Daniel Bok, Karim Chamari, and Carl Foster
Bart Roelands and Philip Hurst
Harry E. Routledge, Stuart Graham, Rocco Di Michele, Darren Burgess, Robert M. Erskine, Graeme L. Close, and James P. Morton
The authors aimed to quantify (a) the periodization of physical loading and daily carbohydrate (CHO) intake across an in-season weekly microcycle of Australian Football and (b) the quantity and source of CHO consumed during game play and training. Physical loading (via global positioning system technology) and daily CHO intake (via a combination of 24-hr recall, food diaries, and remote food photographic method) were assessed in 42 professional male players during two weekly microcycles comprising a home and away fixture. The players also reported the source and quantity of CHO consumed during all games (n = 22 games) and on the training session completed 4 days before each game (n = 22 sessions). The total distance was greater (p < .05) on game day (GD; 13 km) versus all training days. The total distance differed between training days, where GD-2 (8 km) was higher than GD-1, GD-3, and GD-4 (3.5, 0, and 7 km, respectively). The daily CHO intake was also different between training days, with reported intakes of 1.8, 1.4, 2.5, and 4.5 g/kg body mass on GD-4, GD-3, GD-2, and GD-1, respectively. The CHO intake was greater (p < .05) during games (59 ± 19 g) compared with training (1 ± 1 g), where in the former, 75% of the CHO consumed was from fluids as opposed to gels. Although the data suggest that Australian Football players practice elements of CHO periodization, the low absolute CHO intakes likely represent considerable underreporting in this population. Even when accounting for potential underreporting, the data also suggest Australian Football players underconsume CHO in relation to the physical demands of training and competition.
David S. Walsh and Paul M. Wright
Paul M. Wright and David Walsh
Don Hellison (1938–2018) was a leader and trailblazer in sport and physical education pedagogy. Early in his career, he was an advocate for humanistic physical education. His engaged approach to scholarship culminated in the development of the Teaching Personal and Social Responsibility (TPSR) model, which is now recognized as a best practice for promoting social and emotional learning in physical education. The TPSR model has also been widely applied in the field of sport-based youth development. This is the introduction to the special issue devoted to Don’s life and legacy. It provides opening comments from the guest editors and a brief overview of the articles in the special issue.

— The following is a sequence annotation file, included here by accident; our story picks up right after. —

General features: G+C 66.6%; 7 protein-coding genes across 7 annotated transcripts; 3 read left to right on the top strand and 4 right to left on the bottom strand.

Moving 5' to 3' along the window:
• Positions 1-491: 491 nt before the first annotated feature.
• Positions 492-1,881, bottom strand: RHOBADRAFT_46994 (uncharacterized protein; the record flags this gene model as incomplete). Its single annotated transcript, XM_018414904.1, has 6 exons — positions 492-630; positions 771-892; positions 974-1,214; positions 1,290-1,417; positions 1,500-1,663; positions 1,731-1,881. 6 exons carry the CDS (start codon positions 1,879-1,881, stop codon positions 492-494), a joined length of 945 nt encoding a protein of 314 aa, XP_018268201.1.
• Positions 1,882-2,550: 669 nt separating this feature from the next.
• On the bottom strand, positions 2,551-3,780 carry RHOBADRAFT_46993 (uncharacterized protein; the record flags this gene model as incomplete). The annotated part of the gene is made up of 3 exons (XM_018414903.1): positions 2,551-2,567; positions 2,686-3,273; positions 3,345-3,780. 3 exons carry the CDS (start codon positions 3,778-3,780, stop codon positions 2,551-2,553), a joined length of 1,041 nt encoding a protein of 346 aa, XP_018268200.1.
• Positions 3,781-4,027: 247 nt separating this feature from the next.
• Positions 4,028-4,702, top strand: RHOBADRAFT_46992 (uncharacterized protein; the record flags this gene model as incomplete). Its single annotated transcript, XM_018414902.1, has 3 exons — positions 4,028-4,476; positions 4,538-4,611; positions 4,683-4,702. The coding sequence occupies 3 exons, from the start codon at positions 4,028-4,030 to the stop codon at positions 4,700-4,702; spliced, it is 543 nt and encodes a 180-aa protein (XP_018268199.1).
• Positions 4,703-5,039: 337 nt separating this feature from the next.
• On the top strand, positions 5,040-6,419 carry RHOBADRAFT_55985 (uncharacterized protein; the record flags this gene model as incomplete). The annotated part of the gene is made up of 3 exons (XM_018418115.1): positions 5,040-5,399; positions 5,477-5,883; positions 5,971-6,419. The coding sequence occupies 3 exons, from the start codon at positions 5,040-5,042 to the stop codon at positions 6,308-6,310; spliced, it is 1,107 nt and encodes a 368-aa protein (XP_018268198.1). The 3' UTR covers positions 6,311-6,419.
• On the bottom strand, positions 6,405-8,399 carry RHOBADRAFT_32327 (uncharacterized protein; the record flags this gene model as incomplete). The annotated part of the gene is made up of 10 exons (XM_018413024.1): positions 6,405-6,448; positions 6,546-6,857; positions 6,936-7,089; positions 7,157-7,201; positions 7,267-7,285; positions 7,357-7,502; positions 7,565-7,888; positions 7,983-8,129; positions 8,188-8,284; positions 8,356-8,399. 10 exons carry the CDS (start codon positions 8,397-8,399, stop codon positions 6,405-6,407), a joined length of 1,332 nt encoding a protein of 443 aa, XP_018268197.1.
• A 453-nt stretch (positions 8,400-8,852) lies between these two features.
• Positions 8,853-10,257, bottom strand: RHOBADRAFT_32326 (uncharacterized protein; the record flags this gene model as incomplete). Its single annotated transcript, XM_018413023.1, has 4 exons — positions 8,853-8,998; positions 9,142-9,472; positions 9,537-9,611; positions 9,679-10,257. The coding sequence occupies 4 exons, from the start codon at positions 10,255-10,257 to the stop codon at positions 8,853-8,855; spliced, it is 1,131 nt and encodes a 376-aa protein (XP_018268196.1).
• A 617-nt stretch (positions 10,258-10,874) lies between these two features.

Mustafa Sarkar and Nathan K. Hilton
Although there is burgeoning research on resilience in elite athletes, there has been no empirical investigation of resilience in elite coaches. The purpose of this study was to explore psychological resilience in world-class coaches and how they develop resilience in athletes. A longitudinal qualitative design was adopted due to the dynamic and temporal nature of resilience. Five Olympic medal–winning coaches (four males and one female) were interviewed twice over a 12-month swimming season. Reflexive thematic analysis was employed to analyze the data. Findings revealed 14 higher order themes, which were categorized into the following three general dimensions: coach stressors (managing the Olympic environment, preparation for major events, coach personal well-being, directing an organization); coach protective factors (progressive coaching, coaching support network, maintaining work/life balance, secure working environment, durable motivation, effective decision making); and enhancing resilience in athletes (developing a strong coach–athlete relationship, creating a facilitative environment, developing a resilience process, athlete individual factors). The results are presented to demonstrate the interplay between coach stressors and protective factors over time, which offers an original and significant contribution to the resilience literature by providing a unique insight into the dynamic and temporal nature of resilience in Olympic medal–winning coaches.
Amelia J. Carr, Philo U. Saunders, Laura A. Garvican-Lewis, and Brent S. Vallance
Purpose: To quantify, for an elite-level racewalker, altitude training, heat acclimation and acclimatization, physiological data, and race performance from January 2007 to August 2008. Methods: The participant performed 7 blocks of altitude training: 2 “live high:train high” blocks at 1380 m (total = 22 d) and 5 simulated “live high:train low” blocks at 3000 m/600 m (total = 98 d). Prior to the 2007 World Championships and the 2008 Olympic Games, 2 heat-acclimation blocks of ~6 weeks were performed (1 session/week), with ∼2 weeks of heat acclimatization completed immediately prior to each 20-km event. Results: During the observation period, physiological testing included maximal oxygen uptake (VO2max, mL·kg−1·min−1), walking speed (km·h−1) at 4 mmol·L−1 blood lactate concentration [La−], body mass (kg), and hemoglobin mass (g), and 12 × 20-km races and 2 × 50-km races were performed. The highest VO2max was 67.0 mL·kg−1·min−1 (August 2007), which improved 3.1% from the first measurement (64.9 mL·kg−1·min−1, June 2007). The highest percentage change in any physiological variable was 7.1%, for 4 mmol·L−1 [La−] walking speed, improving from 14.1 (June 2007) to 15.1 km·h−1 (August 2007). Personal-best times for 20 km improved from (hh:mm:ss) 1:21:36 to 1:19:41 (2.4%) and from 3:55:08 to 3:39:27 (7.1%) in the 50-km event. The participant won Olympic bronze and silver medals in the 20- and 50-km, respectively. Conclusions: Elite racewalkers who regularly perform altitude training may benefit from periodized heat acclimation and acclimatization prior to major international competitions in the heat.